Investing in the United Kingdom as a U.S. Citizen – Opportunities and Pitfalls
There are more opportunities than ever for American companies to invest in the United Kingdom. There is increased interest among American companies to expand their offers in the UK as Brexit and the pandemic has led to many shifts that present opportunities.
Given the shared cultural background, expanding to the United Kingdom is a natural move for entities in the United States. Currently, the United Kingdom is the second largest recipient of U.S. investments in the world with 12% of all foreign direct investments ending up in the UK. Over 1,5 million people in Britain are currently employed by the 7,500 American companies and their subsidiaries that have operations in the UK and the trend is set to grow.
Some sectors were hit particularly hard and that presents opportunities as more businesses are for sale in the UK than before.
While the recent shifts in global events make conducting business more difficult, increased digitization and the shift to remote working can also be an advantage for flexible companies to act faster to seize opportunities.
If before the pandemic, signing of important documents had to be done in front of a public notary, now more states than ever recognize electronic notarization as valid. The rise of video conferencing tools such as Zoom or Google Meet has made conducting business abroad easier.
While moving to the UK from the USA has not been simplified, the process is not very difficult if you are either skilled or you are investing. However, to avoid any hassle, it is best to contact a lawyer or agency that can guide you through the process.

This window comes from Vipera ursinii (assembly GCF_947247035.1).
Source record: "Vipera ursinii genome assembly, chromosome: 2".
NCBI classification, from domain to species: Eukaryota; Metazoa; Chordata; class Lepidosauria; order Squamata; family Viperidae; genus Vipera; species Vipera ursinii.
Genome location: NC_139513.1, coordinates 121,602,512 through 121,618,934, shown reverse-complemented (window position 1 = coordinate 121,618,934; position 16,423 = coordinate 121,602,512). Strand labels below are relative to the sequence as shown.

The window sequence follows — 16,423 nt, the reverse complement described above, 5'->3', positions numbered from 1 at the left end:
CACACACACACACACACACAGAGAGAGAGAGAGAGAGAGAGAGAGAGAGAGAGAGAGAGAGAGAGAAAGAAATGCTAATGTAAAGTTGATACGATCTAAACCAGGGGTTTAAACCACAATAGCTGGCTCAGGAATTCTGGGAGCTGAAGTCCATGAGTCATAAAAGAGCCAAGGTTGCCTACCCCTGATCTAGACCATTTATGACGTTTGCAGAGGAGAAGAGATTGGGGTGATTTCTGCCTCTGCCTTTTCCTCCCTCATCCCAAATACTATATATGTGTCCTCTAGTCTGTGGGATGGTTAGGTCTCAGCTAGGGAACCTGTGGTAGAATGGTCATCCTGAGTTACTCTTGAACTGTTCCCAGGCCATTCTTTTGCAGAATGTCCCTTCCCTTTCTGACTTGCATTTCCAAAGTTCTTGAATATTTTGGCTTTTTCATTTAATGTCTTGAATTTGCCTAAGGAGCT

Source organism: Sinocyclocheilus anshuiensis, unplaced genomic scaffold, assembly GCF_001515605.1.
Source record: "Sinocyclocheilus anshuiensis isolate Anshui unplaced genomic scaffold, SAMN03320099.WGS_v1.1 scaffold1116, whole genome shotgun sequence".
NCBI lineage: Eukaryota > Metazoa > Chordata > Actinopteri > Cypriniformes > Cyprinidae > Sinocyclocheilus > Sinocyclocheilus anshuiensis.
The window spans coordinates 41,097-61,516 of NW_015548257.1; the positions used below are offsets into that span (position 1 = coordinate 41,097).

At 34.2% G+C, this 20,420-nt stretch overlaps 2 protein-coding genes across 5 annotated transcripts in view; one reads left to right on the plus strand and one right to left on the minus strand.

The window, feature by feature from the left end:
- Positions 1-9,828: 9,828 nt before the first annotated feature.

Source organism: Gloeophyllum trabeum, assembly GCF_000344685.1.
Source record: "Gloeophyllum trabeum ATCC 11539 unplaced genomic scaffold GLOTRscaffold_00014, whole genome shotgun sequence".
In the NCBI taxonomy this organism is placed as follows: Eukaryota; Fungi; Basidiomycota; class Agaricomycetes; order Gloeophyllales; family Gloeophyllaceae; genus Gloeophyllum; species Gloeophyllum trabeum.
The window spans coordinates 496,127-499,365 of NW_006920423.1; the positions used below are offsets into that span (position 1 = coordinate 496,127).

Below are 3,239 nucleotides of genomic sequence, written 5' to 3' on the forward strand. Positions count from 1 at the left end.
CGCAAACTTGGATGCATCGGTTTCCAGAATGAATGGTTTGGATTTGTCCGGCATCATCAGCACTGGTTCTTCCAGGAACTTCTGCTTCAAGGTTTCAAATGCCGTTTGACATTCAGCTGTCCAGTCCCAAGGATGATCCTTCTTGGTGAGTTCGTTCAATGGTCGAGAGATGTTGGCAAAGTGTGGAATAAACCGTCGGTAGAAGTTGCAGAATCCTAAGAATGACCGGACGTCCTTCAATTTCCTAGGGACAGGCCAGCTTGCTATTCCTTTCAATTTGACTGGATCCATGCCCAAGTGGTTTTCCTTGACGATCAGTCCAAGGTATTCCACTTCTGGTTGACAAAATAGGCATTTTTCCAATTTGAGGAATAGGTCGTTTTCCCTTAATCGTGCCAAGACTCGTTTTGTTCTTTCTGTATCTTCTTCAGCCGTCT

Another pitfall most businesses do not give enough consideration is the GBP-USD exchange rate. One year ago 1 pound bought 1.23 dollars while today 1 pound is equivalent to 1,39 dollars. That is a big shift and it is hard to predict what the future holds. But overall expenses for U.S. companies in the UK grew considerably and in the volatile market of today, it is important to plan to have some buffer in this area.
Another important consideration are taxes, and we are not talking only about company taxes as they are pretty straightforward but individual income tax. The United States along with Eritrea are one of the two countries in the world that collect taxes based on citizenship rather than residency.
That means that a U.S. individual will pay taxes both in the United States and in the host country where they are residents. There are exceptions to this, for instance the Foreign Earned Income Exclusion lets expats exclude income from being taxed in the USA. Currently the maximum limit for exclusions is 109,000 USD a year.
Anything above that will be taxed in two countries so it is best to consult an expat tax consultant that has experience dealing with U.S. citizens in the UK.
You will also need to file with the IRS the FBAR (Foreign Bank Account Report) if at any point during the year you had over $10,000 in any bank account.
Despite these difficulties and risks involved, investing in the United Kingdom is an attractive proposition for U.S. individuals and companies as a massive rebound of the economy is expected soon.